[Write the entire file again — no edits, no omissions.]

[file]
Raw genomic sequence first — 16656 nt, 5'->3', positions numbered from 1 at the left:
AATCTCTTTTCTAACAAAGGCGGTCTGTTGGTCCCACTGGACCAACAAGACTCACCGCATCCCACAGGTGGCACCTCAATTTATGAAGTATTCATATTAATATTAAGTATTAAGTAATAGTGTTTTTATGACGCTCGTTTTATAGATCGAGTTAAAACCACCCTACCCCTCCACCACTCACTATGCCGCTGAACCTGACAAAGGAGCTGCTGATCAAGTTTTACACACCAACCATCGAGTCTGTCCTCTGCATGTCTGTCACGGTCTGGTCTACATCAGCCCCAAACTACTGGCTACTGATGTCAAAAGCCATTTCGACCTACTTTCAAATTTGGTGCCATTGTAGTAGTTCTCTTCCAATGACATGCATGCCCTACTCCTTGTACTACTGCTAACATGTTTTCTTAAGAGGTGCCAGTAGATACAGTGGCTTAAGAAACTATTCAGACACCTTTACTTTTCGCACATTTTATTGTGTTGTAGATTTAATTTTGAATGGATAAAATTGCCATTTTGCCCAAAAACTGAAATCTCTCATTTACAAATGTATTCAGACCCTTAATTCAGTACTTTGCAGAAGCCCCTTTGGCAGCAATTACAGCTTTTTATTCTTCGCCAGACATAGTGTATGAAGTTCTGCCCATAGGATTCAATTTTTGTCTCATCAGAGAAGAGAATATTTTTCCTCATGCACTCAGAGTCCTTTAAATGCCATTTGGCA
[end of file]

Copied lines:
Raw genomic sequence first — 16656 nt, 5'->3', positions numbered from 1 at the left:
AATCTCTTTTCTAACAAAGGCGGTCTGTTGGTCCCACTGGACCAACAAGACTCACCGCATCCCACAGGTGGCACCTCAATTTATGAAGTATTCATATTAATATTAAGTATTAAGTAATAGTGTTTTTATGACGCTCGTTTTATAGATCGAGTTAAAACCACCCTACCCCTCCACCACTCACTATGCCGCTGAACCTGACAAAGGAGCTGCTGATCAAGTTTTACACACCAACCATCGAGTCTGTCCTCTGCATGTCTGTCACGGTCTGGTCTACATCAGCCCCAAACTACTGGCTACTGATGTCAAAAGCCATTTCGACCTACTTTCAAATTTGGTGCCATTGTAGTAGTTCTCTTCCAATGACATGCATGCCCTACTCCTTGTACTACTGCTAACATGTTTTCTTAAGAGGTGCCAGTAGATACAGTGGCTTAAGAAACTATTCAGACACCTTTACTTTTCGCACATTTTATTGTGTTGTAGATTTAATTTTGAATGGATAAAATTGCCATTTTGCCCAAAAACTGAAATCTCTCATTTACAAATGTATTCAGACCCTTAATTCAGTACTTTGCAGAAGCCCCTTTGGCAGCAATTACAGCTTTTTATTCTTCGCCAGACATAGTGTATGAAGTTCTGCCCATAGGATTCAATTTTTGTCTCATCAGAGAAGAGAATATTTTTCCTCATGCACTCAGAGTCCTTTAAATGCCATTTGGCA